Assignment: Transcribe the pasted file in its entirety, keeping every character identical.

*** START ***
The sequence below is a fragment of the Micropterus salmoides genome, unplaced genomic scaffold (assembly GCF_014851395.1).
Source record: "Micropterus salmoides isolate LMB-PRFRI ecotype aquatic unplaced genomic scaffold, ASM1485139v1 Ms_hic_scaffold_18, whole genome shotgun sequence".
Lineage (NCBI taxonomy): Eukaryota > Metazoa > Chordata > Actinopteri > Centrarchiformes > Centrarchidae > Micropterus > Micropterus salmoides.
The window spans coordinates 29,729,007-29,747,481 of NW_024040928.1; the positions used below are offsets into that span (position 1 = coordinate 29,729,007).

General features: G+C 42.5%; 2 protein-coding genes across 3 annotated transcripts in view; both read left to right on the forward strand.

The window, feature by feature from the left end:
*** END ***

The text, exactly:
The sequence below is a fragment of the Micropterus salmoides genome, unplaced genomic scaffold (assembly GCF_014851395.1).
Source record: "Micropterus salmoides isolate LMB-PRFRI ecotype aquatic unplaced genomic scaffold, ASM1485139v1 Ms_hic_scaffold_18, whole genome shotgun sequence".
Lineage (NCBI taxonomy): Eukaryota > Metazoa > Chordata > Actinopteri > Centrarchiformes > Centrarchidae > Micropterus > Micropterus salmoides.
The window spans coordinates 29,729,007-29,747,481 of NW_024040928.1; the positions used below are offsets into that span (position 1 = coordinate 29,729,007).

General features: G+C 42.5%; 2 protein-coding genes across 3 annotated transcripts in view; both read left to right on the forward strand.

The window, feature by feature from the left end: